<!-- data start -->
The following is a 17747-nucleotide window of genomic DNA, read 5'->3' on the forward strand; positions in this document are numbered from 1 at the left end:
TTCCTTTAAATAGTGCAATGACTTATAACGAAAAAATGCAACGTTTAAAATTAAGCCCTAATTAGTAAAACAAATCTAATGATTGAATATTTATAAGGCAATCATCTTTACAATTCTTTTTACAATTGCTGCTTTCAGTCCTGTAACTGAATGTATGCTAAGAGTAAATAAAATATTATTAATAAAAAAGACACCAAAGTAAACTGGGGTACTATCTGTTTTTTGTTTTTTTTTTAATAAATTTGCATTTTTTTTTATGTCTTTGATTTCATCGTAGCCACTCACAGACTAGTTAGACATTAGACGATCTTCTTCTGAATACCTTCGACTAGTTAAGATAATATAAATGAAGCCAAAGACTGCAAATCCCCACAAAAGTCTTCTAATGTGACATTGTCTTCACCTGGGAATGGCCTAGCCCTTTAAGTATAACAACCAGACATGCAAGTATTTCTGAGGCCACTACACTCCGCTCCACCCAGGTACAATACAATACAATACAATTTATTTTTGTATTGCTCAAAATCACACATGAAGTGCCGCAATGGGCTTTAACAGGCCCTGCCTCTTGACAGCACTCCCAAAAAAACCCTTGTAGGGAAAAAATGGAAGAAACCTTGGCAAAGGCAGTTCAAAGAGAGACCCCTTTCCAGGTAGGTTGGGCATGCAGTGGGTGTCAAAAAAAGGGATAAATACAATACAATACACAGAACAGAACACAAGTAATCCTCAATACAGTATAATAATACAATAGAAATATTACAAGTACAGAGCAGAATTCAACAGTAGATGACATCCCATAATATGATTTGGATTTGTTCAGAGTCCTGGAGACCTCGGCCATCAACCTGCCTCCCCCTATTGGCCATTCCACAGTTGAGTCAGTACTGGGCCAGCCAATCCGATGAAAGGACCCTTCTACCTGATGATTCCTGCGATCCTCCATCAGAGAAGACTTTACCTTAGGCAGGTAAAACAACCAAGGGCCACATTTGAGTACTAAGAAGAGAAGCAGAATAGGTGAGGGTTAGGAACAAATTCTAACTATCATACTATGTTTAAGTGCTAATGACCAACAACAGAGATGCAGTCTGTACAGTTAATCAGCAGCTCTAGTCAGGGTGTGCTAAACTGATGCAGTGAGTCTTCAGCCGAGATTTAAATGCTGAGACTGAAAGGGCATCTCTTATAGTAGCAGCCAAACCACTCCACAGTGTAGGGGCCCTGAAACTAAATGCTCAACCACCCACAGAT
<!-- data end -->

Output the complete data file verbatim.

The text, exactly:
The following is a 17747-nucleotide window of genomic DNA, read 5'->3' on the forward strand; positions in this document are numbered from 1 at the left end:
TTCCTTTAAATAGTGCAATGACTTATAACGAAAAAATGCAACGTTTAAAATTAAGCCCTAATTAGTAAAACAAATCTAATGATTGAATATTTATAAGGCAATCATCTTTACAATTCTTTTTACAATTGCTGCTTTCAGTCCTGTAACTGAATGTATGCTAAGAGTAAATAAAATATTATTAATAAAAAAGACACCAAAGTAAACTGGGGTACTATCTGTTTTTTGTTTTTTTTTTAATAAATTTGCATTTTTTTTTATGTCTTTGATTTCATCGTAGCCACTCACAGACTAGTTAGACATTAGACGATCTTCTTCTGAATACCTTCGACTAGTTAAGATAATATAAATGAAGCCAAAGACTGCAAATCCCCACAAAAGTCTTCTAATGTGACATTGTCTTCACCTGGGAATGGCCTAGCCCTTTAAGTATAACAACCAGACATGCAAGTATTTCTGAGGCCACTACACTCCGCTCCACCCAGGTACAATACAATACAATACAATTTATTTTTGTATTGCTCAAAATCACACATGAAGTGCCGCAATGGGCTTTAACAGGCCCTGCCTCTTGACAGCACTCCCAAAAAAACCCTTGTAGGGAAAAAATGGAAGAAACCTTGGCAAAGGCAGTTCAAAGAGAGACCCCTTTCCAGGTAGGTTGGGCATGCAGTGGGTGTCAAAAAAAGGGATAAATACAATACAATACACAGAACAGAACACAAGTAATCCTCAATACAGTATAATAATACAATAGAAATATTACAAGTACAGAGCAGAATTCAACAGTAGATGACATCCCATAATATGATTTGGATTTGTTCAGAGTCCTGGAGACCTCGGCCATCAACCTGCCTCCCCCTATTGGCCATTCCACAGTTGAGTCAGTACTGGGCCAGCCAATCCGATGAAAGGACCCTTCTACCTGATGATTCCTGCGATCCTCCATCAGAGAAGACTTTACCTTAGGCAGGTAAAACAACCAAGGGCCACATTTGAGTACTAAGAAGAGAAGCAGAATAGGTGAGGGTTAGGAACAAATTCTAACTATCATACTATGTTTAAGTGCTAATGACCAACAACAGAGATGCAGTCTGTACAGTTAATCAGCAGCTCTAGTCAGGGTGTGCTAAACTGATGCAGTGAGTCTTCAGCCGAGATTTAAATGCTGAGACTGAAAGGGCATCTCTTATAGTAGCAGCCAAACCACTCCACAGTGTAGGGGCCCTGAAACTAAATGCTCAACCACCCACAGAT